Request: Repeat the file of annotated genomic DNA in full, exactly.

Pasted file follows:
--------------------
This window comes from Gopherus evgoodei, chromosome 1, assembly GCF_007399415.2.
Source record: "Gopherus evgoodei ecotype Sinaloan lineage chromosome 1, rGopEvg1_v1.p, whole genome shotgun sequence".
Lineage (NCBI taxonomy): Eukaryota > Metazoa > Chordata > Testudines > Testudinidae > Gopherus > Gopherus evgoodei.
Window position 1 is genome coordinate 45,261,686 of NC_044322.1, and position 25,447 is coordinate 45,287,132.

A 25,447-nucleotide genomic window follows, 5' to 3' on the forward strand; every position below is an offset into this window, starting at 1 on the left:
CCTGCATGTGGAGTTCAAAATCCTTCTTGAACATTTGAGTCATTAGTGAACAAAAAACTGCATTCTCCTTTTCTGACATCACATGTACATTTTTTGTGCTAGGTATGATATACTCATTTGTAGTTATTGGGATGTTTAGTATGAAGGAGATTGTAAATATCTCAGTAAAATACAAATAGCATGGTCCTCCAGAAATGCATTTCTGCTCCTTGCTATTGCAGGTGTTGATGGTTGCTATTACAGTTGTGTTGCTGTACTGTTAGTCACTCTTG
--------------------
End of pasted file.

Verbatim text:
This window comes from Gopherus evgoodei, chromosome 1, assembly GCF_007399415.2.
Source record: "Gopherus evgoodei ecotype Sinaloan lineage chromosome 1, rGopEvg1_v1.p, whole genome shotgun sequence".
Lineage (NCBI taxonomy): Eukaryota > Metazoa > Chordata > Testudines > Testudinidae > Gopherus > Gopherus evgoodei.
Window position 1 is genome coordinate 45,261,686 of NC_044322.1, and position 25,447 is coordinate 45,287,132.

A 25,447-nucleotide genomic window follows, 5' to 3' on the forward strand; every position below is an offset into this window, starting at 1 on the left:
CCTGCATGTGGAGTTCAAAATCCTTCTTGAACATTTGAGTCATTAGTGAACAAAAAACTGCATTCTCCTTTTCTGACATCACATGTACATTTTTTGTGCTAGGTATGATATACTCATTTGTAGTTATTGGGATGTTTAGTATGAAGGAGATTGTAAATATCTCAGTAAAATACAAATAGCATGGTCCTCCAGAAATGCATTTCTGCTCCTTGCTATTGCAGGTGTTGATGGTTGCTATTACAGTTGTGTTGCTGTACTGTTAGTCACTCTTG